Estado de Chiapas Things to Do Tips by canuckmike Top 5 Page for this destination
Estado de Chiapas Things to Do: 19 reviews and 30 photos
This UNESCO World Heritage Site is probably the main reason for most visitors to visit Chiapas. I don't know if it was my main reason for coming here but I wasn't going to leave Chiapas without seeing it. It is an impressive Mayan site (maybe not Tikal cool but Copan cool) with it's hayday being from 600 to 800 AD. Palenque was abandoned for many years, then "discovered" by Spanish priest in 1773. It has a fair amount of tourists but it didn't feel swamped to me at any time and was able to get away from them from time to time. Another bonus is that just about everything here is climbable. Most of the main ruins are fairly close together and seem to be in decent shape (or restored shape). Though the entire area is 15 square kilometres and over 1400 found structures.
There is a good museum here and a place to buy food and drink. There are many people selling different mayan souvenirs here with some being quite nice. It is open year round with hours from 8am to 5pm. It is really easy getting here as there are many buses coming here from Palenque Town and many tours are organized to get here. Usually including nearby waterfalls which is what I did. The site is about 7.5 km westish of Palenque Town.
Misol-Ha is a picturesque waterfall with a height of nearly 100 feet. Where the road stops here, you walk a little bit and you are brought to an area that gives you a good overview of the waterfall and area. From there you can walk down the path where you can follow it underneath the waterfall or go off to the side where you can go swimming in the pool at the base of Misol-Ha. If you are not planning on swimming here, an hour is all you will need to spend here. This waterfall is about 21 km away from Palenque on Highway 199.
Yaxchilan is a Mayan site located along the Usumacinta River across the border from northern Guatemala. It's not as grand as Palenque but I still enjoyed the visit. You get there by taking a hour long boat ride up the river then hike a little less than a kilometre in to the front gate. To get to the main area you walk through some ruins which is nice cause a lot of places, you can't go inside the ruins. The main area is decent but what made it for me was the building in picture 2. I orginally thought it was in Palenque and was disappointed when I didn't see it. When I saw it here I was extremely pleased. There are a lot of carvings located among the ruins that are in fine condition. Some have been restored others are in great condition and don't need restoration yet. There are some ruins set away from the main group that you have to walk about 1 km through the jungle to get to which also made it a pleasure to visit. Another great thing is for the size of the ruins and how well it's kept up, there's hardly other visitors. I think the entire time I was there, there was a total of like 25 other people.
In its heyday it was a fairly important side and it dominated many local sites like Bonampak. It even rivalled Palenque at one point. It reached it's greatest power under King Shield Jaguar 2 who died in 742.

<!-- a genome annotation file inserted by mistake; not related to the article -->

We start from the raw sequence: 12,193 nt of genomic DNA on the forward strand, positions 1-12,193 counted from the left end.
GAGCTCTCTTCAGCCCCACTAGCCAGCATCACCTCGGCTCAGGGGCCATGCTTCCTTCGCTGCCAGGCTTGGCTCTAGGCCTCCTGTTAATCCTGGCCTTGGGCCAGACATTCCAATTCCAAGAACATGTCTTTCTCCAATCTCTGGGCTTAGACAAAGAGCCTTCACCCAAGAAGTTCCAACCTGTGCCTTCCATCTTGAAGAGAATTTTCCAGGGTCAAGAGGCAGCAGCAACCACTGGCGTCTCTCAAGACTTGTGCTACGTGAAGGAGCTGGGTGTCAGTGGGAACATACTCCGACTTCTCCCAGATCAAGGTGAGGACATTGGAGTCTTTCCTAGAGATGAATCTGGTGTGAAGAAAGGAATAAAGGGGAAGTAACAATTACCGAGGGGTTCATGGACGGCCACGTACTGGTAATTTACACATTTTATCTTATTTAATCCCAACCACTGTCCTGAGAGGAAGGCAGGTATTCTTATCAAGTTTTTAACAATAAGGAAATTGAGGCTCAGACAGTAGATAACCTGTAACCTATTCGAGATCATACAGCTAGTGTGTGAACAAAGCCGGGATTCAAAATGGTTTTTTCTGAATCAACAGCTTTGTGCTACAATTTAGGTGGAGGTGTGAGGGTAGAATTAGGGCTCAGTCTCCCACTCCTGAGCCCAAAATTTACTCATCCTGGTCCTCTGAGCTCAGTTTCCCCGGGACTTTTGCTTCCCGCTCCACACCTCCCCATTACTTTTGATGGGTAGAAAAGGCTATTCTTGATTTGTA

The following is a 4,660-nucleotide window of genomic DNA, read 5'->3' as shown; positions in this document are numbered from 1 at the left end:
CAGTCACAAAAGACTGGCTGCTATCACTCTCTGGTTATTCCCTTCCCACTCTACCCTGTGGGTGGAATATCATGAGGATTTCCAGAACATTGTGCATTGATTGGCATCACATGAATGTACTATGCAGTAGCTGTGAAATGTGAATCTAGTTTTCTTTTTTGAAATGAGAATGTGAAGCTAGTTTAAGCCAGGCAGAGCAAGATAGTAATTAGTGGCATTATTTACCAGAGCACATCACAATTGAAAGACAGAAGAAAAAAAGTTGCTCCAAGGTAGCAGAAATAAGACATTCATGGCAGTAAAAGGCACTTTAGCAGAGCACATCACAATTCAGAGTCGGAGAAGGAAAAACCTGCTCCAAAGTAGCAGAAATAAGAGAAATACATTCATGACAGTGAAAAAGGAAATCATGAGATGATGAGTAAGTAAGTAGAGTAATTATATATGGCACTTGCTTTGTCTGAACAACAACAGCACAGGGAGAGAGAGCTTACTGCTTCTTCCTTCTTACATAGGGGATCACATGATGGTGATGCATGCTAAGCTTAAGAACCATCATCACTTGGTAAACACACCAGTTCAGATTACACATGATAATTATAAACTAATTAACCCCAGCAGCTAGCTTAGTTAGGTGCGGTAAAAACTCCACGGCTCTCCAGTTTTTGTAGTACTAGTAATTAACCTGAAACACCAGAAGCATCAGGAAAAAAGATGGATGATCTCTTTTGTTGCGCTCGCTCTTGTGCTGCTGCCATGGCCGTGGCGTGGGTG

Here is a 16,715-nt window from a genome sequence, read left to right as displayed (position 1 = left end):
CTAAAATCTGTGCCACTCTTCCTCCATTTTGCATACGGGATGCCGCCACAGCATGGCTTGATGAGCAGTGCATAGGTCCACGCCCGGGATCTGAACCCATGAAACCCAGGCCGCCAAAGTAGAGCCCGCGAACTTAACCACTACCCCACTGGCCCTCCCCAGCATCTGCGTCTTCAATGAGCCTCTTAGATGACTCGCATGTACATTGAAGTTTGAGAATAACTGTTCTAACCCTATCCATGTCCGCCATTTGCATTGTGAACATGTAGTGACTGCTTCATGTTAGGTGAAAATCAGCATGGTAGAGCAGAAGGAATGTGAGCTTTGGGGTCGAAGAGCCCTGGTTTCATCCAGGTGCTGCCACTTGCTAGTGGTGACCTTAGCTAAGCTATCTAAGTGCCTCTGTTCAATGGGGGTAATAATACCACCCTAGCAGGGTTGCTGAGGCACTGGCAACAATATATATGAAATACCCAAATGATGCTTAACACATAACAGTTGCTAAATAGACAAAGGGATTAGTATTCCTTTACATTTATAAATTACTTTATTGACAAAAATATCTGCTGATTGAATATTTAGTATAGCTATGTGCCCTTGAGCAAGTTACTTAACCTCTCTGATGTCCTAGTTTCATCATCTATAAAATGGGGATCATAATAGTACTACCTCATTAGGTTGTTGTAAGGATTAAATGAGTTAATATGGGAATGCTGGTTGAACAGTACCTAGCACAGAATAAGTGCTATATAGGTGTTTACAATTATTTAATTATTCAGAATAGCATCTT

The city of Palenque is basically designed for tourists to come in, see the ruins and some nearby attractions and then head off into another destination. It's small enough that it is easy to walk where you need to go. And it's not too small that you end thinking I can't wait to get out of here as soon as you arrive. There are plenty of travel shops offering tours to various sights in Chiapas and abroad. Lots of souvenirs stores (but I did find the Mayan Riveria located in Quitana Roo a better place to buy Chiapas souvenirs than in this town) selling their souvenirs. There is a good selection of restaurants some being really tasty. Good internet cafes and a huge selection of accomodations catering to most budgets. The plaza is quite nice although hidden underneath stalls sell more tourist stuff. At the beginning of the city there is a nice Mayan Head statue that greets visitors in this city of around 85,000 people.
In the Painted Rooms, All Walls are Painted
"Discovered" in 1946 by Giles Healy, Bonampak would be an average Mayan site if it weren't for the murals that are which makes it worthy stop if you are in the area. In Structure 1 there are 3 rooms that are completed painted. It is currently the only Mayan ruins that the paintings are so detailed and well preserved. The ruins themselve are a fair size with a lot of stairs. There are a couple of large stelae in the area but the majority of the site is located at one building (picture 2). From where the van drops you off to the ruins is about a 500m walk crossing an old airfield. I cannot remember the price for entrance but I believe it is only a couple of bucks, more if you have a video camera. There are some unimpressive souvenir shops here and a store. Bonampak is located close to the Guatemalan border nearish the frontier town of Frontera Corozal.
These are some picturesque waterfalls about 55-60 km west of Palenque. It's a series of waterfalls that go one for between 1 and 2 km, one after another with the occasional swimming spot in between. It's a great place for swimming but if you didn't come in your own private car there is nowhere to lock up your stuff. The water is really a nice blue due the mineral content. Located along the path that goes along the waterfalls are a whole bunch of restaurants and souvenir stores. Some of the restaurants are decently priced. I came here but those tourist shuttles that they have in Palenque. I payed US $10 for land transport to Palenque ruins, Misol-Ha, here and back to Palenque.
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